There were 532 reported murders in Chicago in 2012. Perhaps not surprisingly, a striking amount of these killings occurred in poor, predominantly black neighborhoods. After Chicago tore down housing projects like the infamous Cabrini-Green building, gang members scattered to other neighborhoods, bringing violence into new territories.
Gang violence and black on black crime are a blight on the city of Chicago that should shame policy makers. Is this what progress looks like?
In the beginning, Medium Cool moves like Robert Altman’s Nashville. Quick cuts and interconnected linear storylines proliferate into an enormous, shared experience. One feels the city of Chicago itself is a living being. Polyphonic characters are shot from a distance. Dialogue is hard to hear and at times overwhelmed by diegetic noise. Expansive shots are coupled with rumbling Western music.
The film is about unrest. Political tension is seething in 1968. You can almost feel the itchy energy about to boil over in the summer heat. Military marches against protesters are filmed in a documentary style but seem staged nonetheless. Cinéma vérité clashes with the conceit that the camera is creating propaganda. Conspiracy theorists and kids jeering at “pigs” bleed in from all sides of the periphery.
Haskell Wexler was, until writing and directing this film, a cinematographer. As one might expect, Medium Cool asks often heavy handedly about exploitation in journalism, about the nature of the camera, about mere recording versus telling a story. How much do the cameraman’s choices affect what is seen? Why are people so hungry to see violence on TV? These questions are some of the least interesting, and most dated elements of the film. They are a detraction, but one can still see the forest through some decrepit trees.
Once it has sunken into its paranoid atmosphere, the story begins revolving around two main characters. John Cassellis (Robert Forster) is a television news cameraman. His politics are ambiguous, but he finds himself embroiled in the heat of the 1968 climate in Chicago because of his profession. A gun for hire, his sidearm is more phallic than incendiary. Cassellis is a masculine archetype, he boxes and chases beautiful women, pursuits that seem to consume him in ways that politics never will.
A very powerful sequence in the film occurs in the ghetto. John and his crew are sent to do a story on a black man who found $10,000 in the backseat of a cab and turned it in. When they arrive at the man’s house, the black people inside are hostile and implicitly threaten violence with their increasing scorn. Candid shots of black men allow them to speak to the injustice they feel and their slanderous portrayal in the media; acting as a negro vs. a black man; jive interviews” trying to capture in 15 minutes what it took 300 years to develop: grief. The question of “human interest” in journalism looms large.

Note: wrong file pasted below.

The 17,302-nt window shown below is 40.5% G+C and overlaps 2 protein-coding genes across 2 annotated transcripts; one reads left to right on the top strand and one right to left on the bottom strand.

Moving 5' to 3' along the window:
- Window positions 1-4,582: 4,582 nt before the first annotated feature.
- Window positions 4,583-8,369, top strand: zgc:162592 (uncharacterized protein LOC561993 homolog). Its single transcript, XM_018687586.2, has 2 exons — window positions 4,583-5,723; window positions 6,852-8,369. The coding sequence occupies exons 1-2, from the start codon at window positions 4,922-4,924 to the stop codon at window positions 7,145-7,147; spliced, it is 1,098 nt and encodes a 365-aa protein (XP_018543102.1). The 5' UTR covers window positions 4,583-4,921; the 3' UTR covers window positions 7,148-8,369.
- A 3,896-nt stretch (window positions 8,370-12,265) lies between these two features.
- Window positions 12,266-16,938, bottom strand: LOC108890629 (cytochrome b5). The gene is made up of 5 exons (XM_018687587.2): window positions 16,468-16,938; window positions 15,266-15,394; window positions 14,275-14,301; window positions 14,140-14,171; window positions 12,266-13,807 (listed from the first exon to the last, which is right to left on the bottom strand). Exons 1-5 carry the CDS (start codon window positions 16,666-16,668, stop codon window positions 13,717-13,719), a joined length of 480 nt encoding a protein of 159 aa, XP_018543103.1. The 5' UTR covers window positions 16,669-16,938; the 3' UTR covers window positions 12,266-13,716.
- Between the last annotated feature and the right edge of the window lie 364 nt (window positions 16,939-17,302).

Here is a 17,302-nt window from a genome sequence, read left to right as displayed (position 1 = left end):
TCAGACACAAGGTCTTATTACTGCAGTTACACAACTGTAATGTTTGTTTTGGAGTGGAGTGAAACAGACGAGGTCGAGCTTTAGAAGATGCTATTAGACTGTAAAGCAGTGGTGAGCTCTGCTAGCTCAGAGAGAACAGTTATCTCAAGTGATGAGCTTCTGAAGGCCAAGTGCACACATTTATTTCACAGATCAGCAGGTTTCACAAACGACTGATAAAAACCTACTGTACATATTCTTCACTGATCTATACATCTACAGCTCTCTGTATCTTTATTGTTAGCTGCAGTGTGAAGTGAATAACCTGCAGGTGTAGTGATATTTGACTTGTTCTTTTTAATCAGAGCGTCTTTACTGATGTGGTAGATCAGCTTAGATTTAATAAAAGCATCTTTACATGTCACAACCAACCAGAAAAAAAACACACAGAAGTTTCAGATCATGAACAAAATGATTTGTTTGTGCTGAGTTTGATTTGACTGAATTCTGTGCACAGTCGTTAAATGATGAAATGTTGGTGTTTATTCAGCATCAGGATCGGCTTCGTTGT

John’s careless attitude changes once he hears that the television station he works for has been providing information gathered by journalists to the FBI. In a bitter rage he has a falling out with the television company and is fired. In this way he is aligned with the anti-establishment forces; the Good Guys. He is very beautiful, after all, and it would be a shame to prevent us for rooting for him.
In the midst of all this he meets a woman Eileen (Verna Bloom), who moved to Chicago from West Virginia with her young son. Obliquely, it is implied that the father is in Vietnam but this is never made entirely clear. Eileen is less flashy than the Brigitte Bardot types Cassellis usually goes for, but something down-home, maybe even maternal draws him in and they begin a relationship. Cassellis tells the son that they are going to be good friends.
As the car radio plays the news broadcast from the Chicago riots, the two main characters drive down a country road. In a choppy scene the car crashes. Another car drives down the road. It slows down so that one can snap a picture and drive off. The camera zooms out with the car radio news still playing. Crackling over the transmitter, a man says: “I came down here thinking that these kids were a bunch of bums but when I got down here I realized, the kids are right”.
Simplicity of message in a film is not necessarily a fault. Wexler did not write a dissertation. He made art and as such he should be arousing our passions. In 1968, revolution in America seemed a much more real possibility than it does today. Anger was visceral and tangible. Now, 2013 is host to so many ways of defusing political anger. What we have today is Vice journalism—sensationalism masked in the specious garb of critique. Wexler captures the heat of dangerous unrest in the United States. His camera may be exploitative. It’s certainly biased. But it records human dignity and rage for those of us too detached to feel such things.
The Criterion release of this DVD comes with two audio commentaries, one featuring Wexler, editor Paul Golding and Marianna Hill, the other featuring historian Paul Cronin. These are interesting but two sets of commentaries is a bit excessive. The technical aspects of the film are interesting to expound upon but one really doesn’t need all that detail.
There’ a second disc containing an interview with Wexler, excerpts from
, a documentary about the making of Medium Cool, excerpts from Sooner or Later, a documentary about the actor Harold Blankship and finally Medium Cool Revisited, a video by Wexler about the Occupy movement in Chicago. Finally, and best of all, the extras include an essay by film critic Thomas Beard.